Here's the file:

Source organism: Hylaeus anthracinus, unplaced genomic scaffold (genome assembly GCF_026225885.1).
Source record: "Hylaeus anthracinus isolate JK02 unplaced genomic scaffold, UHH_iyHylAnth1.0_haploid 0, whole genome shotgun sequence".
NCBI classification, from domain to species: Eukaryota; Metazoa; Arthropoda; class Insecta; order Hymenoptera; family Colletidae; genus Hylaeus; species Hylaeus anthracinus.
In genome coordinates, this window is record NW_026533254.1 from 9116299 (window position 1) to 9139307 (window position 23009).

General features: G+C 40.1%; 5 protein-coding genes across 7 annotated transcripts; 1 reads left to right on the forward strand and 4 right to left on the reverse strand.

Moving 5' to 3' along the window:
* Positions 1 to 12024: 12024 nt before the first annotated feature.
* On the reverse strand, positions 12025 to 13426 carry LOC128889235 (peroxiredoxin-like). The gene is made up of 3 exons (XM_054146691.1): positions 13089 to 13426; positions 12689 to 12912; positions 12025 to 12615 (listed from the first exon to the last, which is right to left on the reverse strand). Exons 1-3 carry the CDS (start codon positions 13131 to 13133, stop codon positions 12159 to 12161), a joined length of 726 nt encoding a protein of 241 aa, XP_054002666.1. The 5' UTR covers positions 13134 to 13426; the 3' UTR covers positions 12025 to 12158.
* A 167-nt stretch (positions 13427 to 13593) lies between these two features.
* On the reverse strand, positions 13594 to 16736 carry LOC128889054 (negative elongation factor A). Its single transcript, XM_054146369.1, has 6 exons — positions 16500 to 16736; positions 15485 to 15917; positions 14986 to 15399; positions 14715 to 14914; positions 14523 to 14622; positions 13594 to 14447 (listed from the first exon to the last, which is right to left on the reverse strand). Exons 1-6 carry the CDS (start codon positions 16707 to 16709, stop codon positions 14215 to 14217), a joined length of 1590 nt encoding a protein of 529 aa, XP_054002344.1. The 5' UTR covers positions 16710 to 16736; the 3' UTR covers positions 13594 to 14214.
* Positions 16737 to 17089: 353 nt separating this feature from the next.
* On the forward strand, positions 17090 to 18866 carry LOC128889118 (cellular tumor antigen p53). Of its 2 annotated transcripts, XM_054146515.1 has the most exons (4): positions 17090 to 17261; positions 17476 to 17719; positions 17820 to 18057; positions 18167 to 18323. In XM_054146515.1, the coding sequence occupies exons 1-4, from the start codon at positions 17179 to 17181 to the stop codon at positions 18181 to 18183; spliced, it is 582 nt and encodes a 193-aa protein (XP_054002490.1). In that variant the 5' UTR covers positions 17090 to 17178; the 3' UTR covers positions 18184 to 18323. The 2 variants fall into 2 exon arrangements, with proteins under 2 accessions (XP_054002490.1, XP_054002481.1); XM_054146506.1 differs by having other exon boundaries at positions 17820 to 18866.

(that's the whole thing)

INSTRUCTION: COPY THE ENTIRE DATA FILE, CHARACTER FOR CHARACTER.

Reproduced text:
Source organism: Hylaeus anthracinus, unplaced genomic scaffold (genome assembly GCF_026225885.1).
Source record: "Hylaeus anthracinus isolate JK02 unplaced genomic scaffold, UHH_iyHylAnth1.0_haploid 0, whole genome shotgun sequence".
NCBI classification, from domain to species: Eukaryota; Metazoa; Arthropoda; class Insecta; order Hymenoptera; family Colletidae; genus Hylaeus; species Hylaeus anthracinus.
In genome coordinates, this window is record NW_026533254.1 from 9116299 (window position 1) to 9139307 (window position 23009).

General features: G+C 40.1%; 5 protein-coding genes across 7 annotated transcripts; 1 reads left to right on the forward strand and 4 right to left on the reverse strand.

Moving 5' to 3' along the window:
* Positions 1 to 12024: 12024 nt before the first annotated feature.
* On the reverse strand, positions 12025 to 13426 carry LOC128889235 (peroxiredoxin-like). The gene is made up of 3 exons (XM_054146691.1): positions 13089 to 13426; positions 12689 to 12912; positions 12025 to 12615 (listed from the first exon to the last, which is right to left on the reverse strand). Exons 1-3 carry the CDS (start codon positions 13131 to 13133, stop codon positions 12159 to 12161), a joined length of 726 nt encoding a protein of 241 aa, XP_054002666.1. The 5' UTR covers positions 13134 to 13426; the 3' UTR covers positions 12025 to 12158.
* A 167-nt stretch (positions 13427 to 13593) lies between these two features.
* On the reverse strand, positions 13594 to 16736 carry LOC128889054 (negative elongation factor A). Its single transcript, XM_054146369.1, has 6 exons — positions 16500 to 16736; positions 15485 to 15917; positions 14986 to 15399; positions 14715 to 14914; positions 14523 to 14622; positions 13594 to 14447 (listed from the first exon to the last, which is right to left on the reverse strand). Exons 1-6 carry the CDS (start codon positions 16707 to 16709, stop codon positions 14215 to 14217), a joined length of 1590 nt encoding a protein of 529 aa, XP_054002344.1. The 5' UTR covers positions 16710 to 16736; the 3' UTR covers positions 13594 to 14214.
* Positions 16737 to 17089: 353 nt separating this feature from the next.
* On the forward strand, positions 17090 to 18866 carry LOC128889118 (cellular tumor antigen p53). Of its 2 annotated transcripts, XM_054146515.1 has the most exons (4): positions 17090 to 17261; positions 17476 to 17719; positions 17820 to 18057; positions 18167 to 18323. In XM_054146515.1, the coding sequence occupies exons 1-4, from the start codon at positions 17179 to 17181 to the stop codon at positions 18181 to 18183; spliced, it is 582 nt and encodes a 193-aa protein (XP_054002490.1). In that variant the 5' UTR covers positions 17090 to 17178; the 3' UTR covers positions 18184 to 18323. The 2 variants fall into 2 exon arrangements, with proteins under 2 accessions (XP_054002490.1, XP_054002481.1); XM_054146506.1 differs by having other exon boundaries at positions 17820 to 18866.